Pregame Showcase Offers Vols Fans a Chance to Stretch Their Minds
To the football fans out there who are already pulling out their orange gear in preparation to cheer on the Vols, don’t forget to include your thinking caps with your game-day attire this season.
Football fans and the public are invited to attend the College of Arts and Sciences’ twenty-second annual Pregame Showcase lecture series, held two hours before all home game kickoffs in the Carolyn P. Brown Memorial University Center, Room 213.
Featuring award-winning teachers of the College of Arts and Sciences, the Pregame Showcase offers fans the unique experience to learn from some of UT’s most exceptional faculty members through timely and informative lectures guaranteed to stretch the mind.
This season’s showcase includes topics ranging from music to cave churches to abstract painting to bioorganic chemistry. The speakers are chosen to highlight a wide range of subjects that not only reflect the breadth and depth of the College of Arts and Sciences, but also appeal to a wide audience.
“Football games attract a large and diverse group of UT fans to our campus,” said Hap McSween, interim dean of the college. “They’re here to cheer on the Vols, but everyone enjoys learning something new. Each week is an opportunity to have a mini-course on a particular topic or area of expertise.”
Fans who attend the Pregame Showcase will be part of the full game-day experience of educational and recreational engagement. Each showcase is free and open to the public. Light refreshments are provided, and guests who register are eligible for door prize drawings at the end of each presentation and discount coupons for purchases from the University Center Bookstore. Moreover, the carefully timed, 45-minute programs allow fans to enjoy the lecture and still get to the stadium before kickoff.
The 2011 Lineup
David Northington, professor in the School of Music, will kick off this year’s showcase on Saturday, September 3, before the Vols’ home opener against the University of Montana. In his presentation, “A Musical Tribute to a Great American: Aaron Copland,” Northington will play selected works from the American composer and reminisce about his experience with Copland as a mentor.
On September 10, Gregory Kaplan, professor and interim department head of modern foreign languages and literatures, will present “Christian Pilgrimages and Cave Churches in Medieval Spain” before the UT–Cincinnati game. Kaplan will detail the Way of St. James, an ancient pilgrimage route in northern Spain that continues to draw thousands of pilgrims each year.
Before the UT–Buffalo game on October 1, Gladys Alexandre, associate professor of biochemistry and cellular and molecular biology, will present “Research of the Microbial Kind” and demonstrate how microbes “think.” Her research seeks to characterize, at the molecular level, the strategies used by bacteria to adapt to changes in their surroundings.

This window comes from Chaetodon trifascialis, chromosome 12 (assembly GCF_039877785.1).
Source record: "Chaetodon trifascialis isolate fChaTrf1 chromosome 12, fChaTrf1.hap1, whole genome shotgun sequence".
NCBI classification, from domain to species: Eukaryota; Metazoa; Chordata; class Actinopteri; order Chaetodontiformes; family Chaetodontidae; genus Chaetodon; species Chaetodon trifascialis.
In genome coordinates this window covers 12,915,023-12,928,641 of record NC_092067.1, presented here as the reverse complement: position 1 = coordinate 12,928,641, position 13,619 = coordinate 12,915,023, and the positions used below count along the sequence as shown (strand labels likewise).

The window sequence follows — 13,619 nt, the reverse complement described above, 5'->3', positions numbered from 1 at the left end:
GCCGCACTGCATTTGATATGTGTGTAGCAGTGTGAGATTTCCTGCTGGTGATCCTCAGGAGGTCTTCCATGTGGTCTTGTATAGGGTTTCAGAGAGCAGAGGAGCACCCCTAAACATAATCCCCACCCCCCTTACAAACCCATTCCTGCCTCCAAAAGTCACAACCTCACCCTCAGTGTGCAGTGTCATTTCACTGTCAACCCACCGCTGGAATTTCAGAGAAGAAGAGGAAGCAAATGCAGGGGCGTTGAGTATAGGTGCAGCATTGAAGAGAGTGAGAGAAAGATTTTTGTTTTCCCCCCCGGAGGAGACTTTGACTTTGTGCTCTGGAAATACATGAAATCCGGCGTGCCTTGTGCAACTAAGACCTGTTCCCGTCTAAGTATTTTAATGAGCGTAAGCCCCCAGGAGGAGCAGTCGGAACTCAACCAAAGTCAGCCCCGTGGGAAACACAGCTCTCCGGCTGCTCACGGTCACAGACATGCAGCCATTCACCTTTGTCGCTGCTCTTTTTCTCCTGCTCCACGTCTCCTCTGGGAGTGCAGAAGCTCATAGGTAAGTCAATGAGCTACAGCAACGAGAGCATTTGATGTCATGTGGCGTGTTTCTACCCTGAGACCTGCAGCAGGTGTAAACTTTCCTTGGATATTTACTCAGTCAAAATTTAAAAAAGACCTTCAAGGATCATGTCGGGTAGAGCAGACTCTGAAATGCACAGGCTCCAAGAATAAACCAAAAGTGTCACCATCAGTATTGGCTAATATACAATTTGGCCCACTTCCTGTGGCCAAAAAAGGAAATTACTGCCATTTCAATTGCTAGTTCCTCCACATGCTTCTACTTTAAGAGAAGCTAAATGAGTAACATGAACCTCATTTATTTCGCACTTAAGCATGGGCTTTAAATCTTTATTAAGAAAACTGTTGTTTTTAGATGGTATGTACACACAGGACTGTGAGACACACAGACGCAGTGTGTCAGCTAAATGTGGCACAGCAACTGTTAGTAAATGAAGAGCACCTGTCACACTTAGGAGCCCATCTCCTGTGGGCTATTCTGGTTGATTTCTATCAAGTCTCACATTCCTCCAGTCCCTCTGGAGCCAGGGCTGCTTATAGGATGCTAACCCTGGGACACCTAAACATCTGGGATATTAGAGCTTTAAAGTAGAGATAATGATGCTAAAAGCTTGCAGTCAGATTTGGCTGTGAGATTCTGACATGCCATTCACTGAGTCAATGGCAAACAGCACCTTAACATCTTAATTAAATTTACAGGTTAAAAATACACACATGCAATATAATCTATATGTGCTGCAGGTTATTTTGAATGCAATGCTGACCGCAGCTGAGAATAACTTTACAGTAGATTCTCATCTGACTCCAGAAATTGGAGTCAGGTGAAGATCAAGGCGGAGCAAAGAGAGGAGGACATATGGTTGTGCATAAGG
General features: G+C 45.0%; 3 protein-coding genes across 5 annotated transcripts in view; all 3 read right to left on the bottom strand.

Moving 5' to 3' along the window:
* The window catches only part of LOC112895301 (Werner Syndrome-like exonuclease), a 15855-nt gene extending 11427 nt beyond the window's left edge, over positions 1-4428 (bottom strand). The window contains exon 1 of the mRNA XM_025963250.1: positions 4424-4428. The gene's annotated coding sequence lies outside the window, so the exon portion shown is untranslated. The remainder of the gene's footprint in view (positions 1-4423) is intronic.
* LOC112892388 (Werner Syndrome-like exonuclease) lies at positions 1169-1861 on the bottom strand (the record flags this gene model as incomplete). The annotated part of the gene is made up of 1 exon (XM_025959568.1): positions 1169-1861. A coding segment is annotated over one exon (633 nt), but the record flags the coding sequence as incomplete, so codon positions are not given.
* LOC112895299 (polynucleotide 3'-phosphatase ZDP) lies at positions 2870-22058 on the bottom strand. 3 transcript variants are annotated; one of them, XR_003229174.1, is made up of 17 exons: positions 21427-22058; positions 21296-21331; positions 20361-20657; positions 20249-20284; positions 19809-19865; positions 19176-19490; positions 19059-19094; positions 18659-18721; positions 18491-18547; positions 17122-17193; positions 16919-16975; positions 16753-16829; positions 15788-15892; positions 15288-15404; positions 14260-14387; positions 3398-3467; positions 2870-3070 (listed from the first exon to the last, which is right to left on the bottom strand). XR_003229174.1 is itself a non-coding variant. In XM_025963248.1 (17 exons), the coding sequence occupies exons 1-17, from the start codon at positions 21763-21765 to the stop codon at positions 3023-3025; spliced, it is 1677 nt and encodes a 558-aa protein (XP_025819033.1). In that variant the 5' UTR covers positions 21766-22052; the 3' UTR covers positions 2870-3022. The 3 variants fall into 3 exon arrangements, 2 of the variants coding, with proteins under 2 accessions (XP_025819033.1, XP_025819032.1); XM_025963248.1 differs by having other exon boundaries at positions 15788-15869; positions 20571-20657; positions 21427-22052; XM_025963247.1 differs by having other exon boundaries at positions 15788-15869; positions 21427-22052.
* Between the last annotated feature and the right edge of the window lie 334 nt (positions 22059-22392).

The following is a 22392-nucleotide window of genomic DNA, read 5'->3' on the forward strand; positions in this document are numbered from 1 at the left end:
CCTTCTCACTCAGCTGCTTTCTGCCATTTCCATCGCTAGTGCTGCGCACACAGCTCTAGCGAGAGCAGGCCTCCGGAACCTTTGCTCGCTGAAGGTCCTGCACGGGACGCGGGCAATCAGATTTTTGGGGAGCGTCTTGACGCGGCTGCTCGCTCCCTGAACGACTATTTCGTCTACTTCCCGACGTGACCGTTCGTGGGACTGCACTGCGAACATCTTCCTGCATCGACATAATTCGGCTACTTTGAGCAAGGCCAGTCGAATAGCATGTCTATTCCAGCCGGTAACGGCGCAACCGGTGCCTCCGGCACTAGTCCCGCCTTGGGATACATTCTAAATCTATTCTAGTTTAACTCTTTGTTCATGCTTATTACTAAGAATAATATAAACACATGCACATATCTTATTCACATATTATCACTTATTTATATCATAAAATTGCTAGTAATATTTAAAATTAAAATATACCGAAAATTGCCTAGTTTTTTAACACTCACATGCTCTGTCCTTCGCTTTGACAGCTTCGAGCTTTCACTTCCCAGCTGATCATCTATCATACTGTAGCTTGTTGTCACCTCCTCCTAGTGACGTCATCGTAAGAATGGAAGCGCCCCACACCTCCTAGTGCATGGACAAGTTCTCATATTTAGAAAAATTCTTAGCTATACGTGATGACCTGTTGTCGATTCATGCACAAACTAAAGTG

School of Art associate professor Jered Sprecher will present “An Exploration of Humanity Through Abstract Painting” on October 8 before the UT–Georgia game. Sprecher will share work of his own and others as well as examine how commonplace objects can inspire and influence works of art.
Before the UT–LSU game on October 15, associate professor of chemistry Michael Best will present “Bioorganic Chemistry: Advancing the Frontiers of Medicine.” His research involves the design and synthesis of organic molecules, which can be used to understand biological processes relevant to disease. One aspect of his research is geared to making enzyme inhibitors, which are used in an array of applications in modern medicine, including the development of new drugs to treat various diseases.
Thomas Burman, Department of History head and professor, will present before the UT–South Carolina game on October 29 “Christians’ Reactions to the Koran in History,” providing an overview of Christian–Muslim relations through the ages. Burman will draw from his scholarly work, which focuses on the intellectual and religious interactions between Latin Christendom and Arab Islam, especially as these can be seen in the transition and circulation of Arabic works in medieval and early modern Europe.
On November 5 before the Homecoming game against Middle Tennessee State University, Casey Sams, associate professor of theatre, will present “Creating Choreography for the Clarence Brown Stage.” Sams will examine the role of a choreographer in theatrical production, using examples from two of this fall’s Clarence Brown Theatre productions.
Professor Michael Knight of the Department of English will conclude the showcase with his presentation, “The Typist: An Author’s Translation of History into Fiction,” before the UT–Vanderbilt game on November 19. Knight will talk about his inspiration for and the writing of his novel about an American soldier working as a typist in General MacArthur’s headquarters in post-war Tokyo.
The Pregame Showcase is sponsored by the College of Arts and Sciences with support from WUOT 91.9 FM, the UT Office of Alumni Affairs, and UT Athletics. For more information, visit http://pregameshowcase.utk.edu.